Pretoria - Four Khoisan activists who staged a live-in protest at the Union Buildings in Pretoria left in high spirits on Sunday, expressing gratitude to the thousands of South Africans who came over to support their cause.
The Khoisan tribesmen resolved to end their 24-day protest after Deputy President Cyril Ramaphosa came out to meet them. For weeks, the group has been appealing for President Jacob Zuma or his deputy to come and receive their memorandum. They also made an appearance when the ruling African National Congress held its elective conference in Johannesburg last week, but were blocked from entering the venue.
“The deputy president came to us and he took the memorandum, he signed it. That was why we were here the whole time. We are glad about this, because this will now mean we will be with our families for Christmas time. What is also positive about our staying here is we have basically united a lot of races, coming together,” 49-year-old tribe leader Chief Khoisan SA told African News Agency.
“There was support from everybody, and that was a positive thing about this.”
In their memorandum, the indigenous Khoisan tribe is demanding recognition from the South African government as “first citizens” of the republic.
“We are asking for first nation status. [We want] our language to be made an official language. We want the Land Claim [Act] of 1913 to be scrapped because it is withholding us from making any land claims. The fourth one is that we want the coloured identity to be scrapped. That is not who we are,” said Chief Khoisan SA.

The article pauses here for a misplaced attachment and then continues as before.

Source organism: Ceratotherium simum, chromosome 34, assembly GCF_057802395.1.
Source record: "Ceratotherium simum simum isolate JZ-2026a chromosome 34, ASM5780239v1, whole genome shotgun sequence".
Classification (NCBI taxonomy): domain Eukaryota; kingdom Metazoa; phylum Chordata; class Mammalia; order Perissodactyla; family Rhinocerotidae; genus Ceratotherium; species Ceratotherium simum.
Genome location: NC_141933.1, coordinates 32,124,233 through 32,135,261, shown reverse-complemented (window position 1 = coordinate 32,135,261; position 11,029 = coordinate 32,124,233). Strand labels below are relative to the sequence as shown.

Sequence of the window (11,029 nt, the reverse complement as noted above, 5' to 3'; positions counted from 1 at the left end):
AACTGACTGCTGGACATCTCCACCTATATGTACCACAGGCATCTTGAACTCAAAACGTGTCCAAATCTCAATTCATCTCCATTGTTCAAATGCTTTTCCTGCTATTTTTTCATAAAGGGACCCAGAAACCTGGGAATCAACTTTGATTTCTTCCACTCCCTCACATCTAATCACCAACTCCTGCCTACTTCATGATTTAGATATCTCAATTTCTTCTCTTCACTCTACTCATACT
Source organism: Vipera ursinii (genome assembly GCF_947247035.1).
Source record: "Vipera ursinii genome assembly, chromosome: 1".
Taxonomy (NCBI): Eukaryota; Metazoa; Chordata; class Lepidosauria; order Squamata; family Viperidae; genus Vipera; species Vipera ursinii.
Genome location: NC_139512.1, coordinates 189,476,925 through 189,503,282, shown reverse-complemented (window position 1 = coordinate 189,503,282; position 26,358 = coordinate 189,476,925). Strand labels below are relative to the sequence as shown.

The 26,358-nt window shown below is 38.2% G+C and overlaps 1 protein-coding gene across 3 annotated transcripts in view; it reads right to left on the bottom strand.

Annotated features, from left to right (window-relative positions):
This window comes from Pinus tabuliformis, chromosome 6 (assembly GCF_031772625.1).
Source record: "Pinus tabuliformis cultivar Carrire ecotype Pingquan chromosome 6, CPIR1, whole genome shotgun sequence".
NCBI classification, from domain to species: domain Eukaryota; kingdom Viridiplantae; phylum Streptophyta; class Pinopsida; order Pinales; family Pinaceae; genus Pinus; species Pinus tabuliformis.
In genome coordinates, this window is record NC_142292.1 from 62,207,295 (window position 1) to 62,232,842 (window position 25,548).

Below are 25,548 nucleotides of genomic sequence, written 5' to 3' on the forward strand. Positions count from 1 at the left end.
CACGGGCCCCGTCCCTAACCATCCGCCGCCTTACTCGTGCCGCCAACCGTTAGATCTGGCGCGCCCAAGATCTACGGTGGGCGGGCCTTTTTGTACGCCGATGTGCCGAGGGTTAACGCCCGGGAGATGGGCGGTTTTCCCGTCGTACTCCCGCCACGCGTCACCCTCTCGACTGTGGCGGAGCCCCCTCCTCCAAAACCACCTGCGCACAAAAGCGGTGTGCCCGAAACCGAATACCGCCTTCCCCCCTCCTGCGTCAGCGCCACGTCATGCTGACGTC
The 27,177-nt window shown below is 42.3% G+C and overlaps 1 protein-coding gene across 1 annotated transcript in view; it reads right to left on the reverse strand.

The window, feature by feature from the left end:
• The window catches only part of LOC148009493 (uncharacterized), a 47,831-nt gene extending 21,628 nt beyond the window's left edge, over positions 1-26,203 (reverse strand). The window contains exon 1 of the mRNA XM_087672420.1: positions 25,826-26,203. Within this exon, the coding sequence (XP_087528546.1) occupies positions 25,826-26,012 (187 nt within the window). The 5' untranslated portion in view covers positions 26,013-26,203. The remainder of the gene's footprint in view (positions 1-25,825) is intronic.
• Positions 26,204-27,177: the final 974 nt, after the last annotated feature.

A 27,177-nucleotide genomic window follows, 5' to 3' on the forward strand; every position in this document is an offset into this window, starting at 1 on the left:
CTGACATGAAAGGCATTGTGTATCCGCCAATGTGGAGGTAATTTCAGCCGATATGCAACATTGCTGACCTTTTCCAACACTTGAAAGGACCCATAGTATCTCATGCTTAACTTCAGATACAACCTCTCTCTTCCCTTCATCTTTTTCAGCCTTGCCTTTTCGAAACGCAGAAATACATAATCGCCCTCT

He said he holds no grudges regarding the time members of the Presidency took before meeting them.
“I’m actually more happy because through the time that we have been here, a lot of people have visited us. A lot of people have given positive feedback, saying 'guys we are behind you, we support you’. That is the positive thing about it,” said Chief Khoisan SA.
The group of four walked from the Eastern Cape province to Pretoria, determined to have a word with Zuma or Ramaphosa.
As they left the Union Buildings on Sunday, Chief Khoisan SA said he had only kind words to share with his family in Port Elizabeth regarding the residents of Pretoria.
“I will be telling them that the people of Pretoria welcomed me very well, and I’m glad for that,” he said with a smile.
One of the “Khoisan 4” group, Christian Martin, was last week admitted to hospital after experiencing chest pains. The men have been on hunger strike for weeks. On Sunday, Martin was in high spirits as he left the Union Buildings in a car, heading to the airport to catch a flight.
“I need to start by thanking and praising God first. The beauty of this whole situation is that myself and the Chief have been in church this morning, praying for a breakthrough. When we put our phones on, we were flooded with messages about Cyril being down here with the guys. We couldn’t believe it. We are just so excited and happy to be going home. The first thing I want to do is just to pick up my grandchild and hug him,” said Martin.
He also expressed gratitude to the media for the extensive coverage of their protest.
“If it was not for the media, I promise you, we wouldn’t have been thus far. So media is good.”
African News Agency (ANA)